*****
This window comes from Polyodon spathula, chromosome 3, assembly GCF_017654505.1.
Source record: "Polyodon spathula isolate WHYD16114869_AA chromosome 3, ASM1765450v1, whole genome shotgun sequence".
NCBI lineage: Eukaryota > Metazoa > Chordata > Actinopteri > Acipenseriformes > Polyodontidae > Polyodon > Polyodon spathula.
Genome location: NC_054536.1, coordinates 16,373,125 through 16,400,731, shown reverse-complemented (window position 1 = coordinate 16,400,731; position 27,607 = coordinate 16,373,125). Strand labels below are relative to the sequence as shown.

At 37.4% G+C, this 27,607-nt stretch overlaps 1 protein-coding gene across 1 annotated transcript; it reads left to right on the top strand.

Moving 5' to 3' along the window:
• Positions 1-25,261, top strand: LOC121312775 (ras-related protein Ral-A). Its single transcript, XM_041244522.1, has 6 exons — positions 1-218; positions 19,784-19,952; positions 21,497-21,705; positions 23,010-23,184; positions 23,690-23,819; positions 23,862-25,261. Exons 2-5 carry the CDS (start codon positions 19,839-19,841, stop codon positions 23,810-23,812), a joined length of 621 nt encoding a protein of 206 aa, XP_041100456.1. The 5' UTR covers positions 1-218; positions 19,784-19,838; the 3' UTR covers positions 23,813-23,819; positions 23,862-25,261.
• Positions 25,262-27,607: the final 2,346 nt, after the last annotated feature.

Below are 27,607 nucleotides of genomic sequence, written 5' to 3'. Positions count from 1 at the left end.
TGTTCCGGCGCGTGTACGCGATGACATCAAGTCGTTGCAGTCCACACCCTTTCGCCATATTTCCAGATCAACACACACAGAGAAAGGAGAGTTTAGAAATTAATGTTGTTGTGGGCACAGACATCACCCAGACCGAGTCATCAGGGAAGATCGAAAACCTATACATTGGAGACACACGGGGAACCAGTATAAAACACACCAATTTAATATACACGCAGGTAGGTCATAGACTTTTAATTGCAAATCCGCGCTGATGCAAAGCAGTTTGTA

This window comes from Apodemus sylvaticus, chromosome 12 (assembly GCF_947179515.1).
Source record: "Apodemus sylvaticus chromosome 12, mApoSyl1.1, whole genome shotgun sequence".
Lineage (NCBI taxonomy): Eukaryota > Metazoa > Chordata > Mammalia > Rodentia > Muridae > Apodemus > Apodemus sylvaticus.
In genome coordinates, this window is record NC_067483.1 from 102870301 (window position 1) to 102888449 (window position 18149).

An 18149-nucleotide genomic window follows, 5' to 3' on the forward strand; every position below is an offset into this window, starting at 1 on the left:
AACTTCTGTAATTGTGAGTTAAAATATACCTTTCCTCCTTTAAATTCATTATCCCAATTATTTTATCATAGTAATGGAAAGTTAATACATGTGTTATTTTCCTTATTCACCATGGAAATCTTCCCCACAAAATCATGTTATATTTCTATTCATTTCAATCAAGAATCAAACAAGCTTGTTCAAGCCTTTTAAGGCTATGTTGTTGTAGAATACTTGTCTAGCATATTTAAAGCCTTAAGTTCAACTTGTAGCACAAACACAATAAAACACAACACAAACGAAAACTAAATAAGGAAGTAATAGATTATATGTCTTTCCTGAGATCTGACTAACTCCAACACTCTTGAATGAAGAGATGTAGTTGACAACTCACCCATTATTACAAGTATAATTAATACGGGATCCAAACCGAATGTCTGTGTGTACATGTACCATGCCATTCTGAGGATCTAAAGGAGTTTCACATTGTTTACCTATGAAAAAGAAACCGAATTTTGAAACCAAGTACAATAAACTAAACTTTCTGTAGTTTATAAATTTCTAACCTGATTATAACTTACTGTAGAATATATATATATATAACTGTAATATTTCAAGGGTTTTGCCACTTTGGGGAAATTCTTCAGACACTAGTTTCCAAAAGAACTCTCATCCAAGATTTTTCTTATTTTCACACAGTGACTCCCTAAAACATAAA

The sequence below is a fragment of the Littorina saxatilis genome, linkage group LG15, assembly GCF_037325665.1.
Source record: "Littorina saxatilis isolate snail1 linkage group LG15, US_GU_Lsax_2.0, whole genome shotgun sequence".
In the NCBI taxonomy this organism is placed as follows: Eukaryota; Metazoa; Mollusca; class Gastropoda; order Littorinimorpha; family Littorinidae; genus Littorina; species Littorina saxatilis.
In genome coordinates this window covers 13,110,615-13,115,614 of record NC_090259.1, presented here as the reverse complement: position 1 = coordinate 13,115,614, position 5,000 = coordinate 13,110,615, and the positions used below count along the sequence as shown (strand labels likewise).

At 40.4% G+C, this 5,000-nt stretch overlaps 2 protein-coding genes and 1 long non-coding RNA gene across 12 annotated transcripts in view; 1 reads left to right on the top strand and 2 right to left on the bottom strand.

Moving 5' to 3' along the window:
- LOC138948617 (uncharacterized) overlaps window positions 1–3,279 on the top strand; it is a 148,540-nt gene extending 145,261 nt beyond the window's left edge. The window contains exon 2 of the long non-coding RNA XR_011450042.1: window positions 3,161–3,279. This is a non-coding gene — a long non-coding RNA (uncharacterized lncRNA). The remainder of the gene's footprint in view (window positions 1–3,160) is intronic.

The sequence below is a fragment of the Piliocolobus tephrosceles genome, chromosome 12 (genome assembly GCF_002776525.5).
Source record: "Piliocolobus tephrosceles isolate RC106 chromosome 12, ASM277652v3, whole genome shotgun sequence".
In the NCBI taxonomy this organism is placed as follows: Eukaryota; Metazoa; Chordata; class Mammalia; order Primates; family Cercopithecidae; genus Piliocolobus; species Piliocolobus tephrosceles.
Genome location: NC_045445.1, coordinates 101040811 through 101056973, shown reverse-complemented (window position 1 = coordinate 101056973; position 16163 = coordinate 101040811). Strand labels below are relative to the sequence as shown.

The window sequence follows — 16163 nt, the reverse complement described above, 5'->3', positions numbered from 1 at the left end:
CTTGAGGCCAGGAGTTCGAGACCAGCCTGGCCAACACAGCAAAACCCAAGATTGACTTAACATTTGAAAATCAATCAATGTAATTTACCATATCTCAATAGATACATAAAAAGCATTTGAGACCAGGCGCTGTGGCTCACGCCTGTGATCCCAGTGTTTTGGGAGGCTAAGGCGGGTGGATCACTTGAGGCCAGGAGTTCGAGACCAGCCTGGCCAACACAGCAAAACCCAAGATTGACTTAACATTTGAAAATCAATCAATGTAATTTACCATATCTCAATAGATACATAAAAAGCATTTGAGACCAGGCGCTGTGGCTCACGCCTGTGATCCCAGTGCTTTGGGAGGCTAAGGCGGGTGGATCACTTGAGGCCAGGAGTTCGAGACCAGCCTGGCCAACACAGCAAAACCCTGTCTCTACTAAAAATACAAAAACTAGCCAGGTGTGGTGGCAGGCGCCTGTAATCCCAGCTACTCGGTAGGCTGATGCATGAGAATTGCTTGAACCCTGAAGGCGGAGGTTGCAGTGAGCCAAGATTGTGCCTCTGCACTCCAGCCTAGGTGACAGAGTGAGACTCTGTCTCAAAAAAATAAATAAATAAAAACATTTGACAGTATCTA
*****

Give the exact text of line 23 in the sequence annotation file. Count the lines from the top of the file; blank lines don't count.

- LOC138948617 (uncharacterized) overlaps window positions 1–3,279 on the top strand; it is a 148,540-nt gene extending 145,261 nt beyond the window's left edge. The window contains exon 2 of the long non-coding RNA XR_011450042.1: window positions 3,161–3,279. This is a non-coding gene — a long non-coding RNA (uncharacterized lncRNA). The remainder of the gene's footprint in view (window positions 1–3,160) is intronic.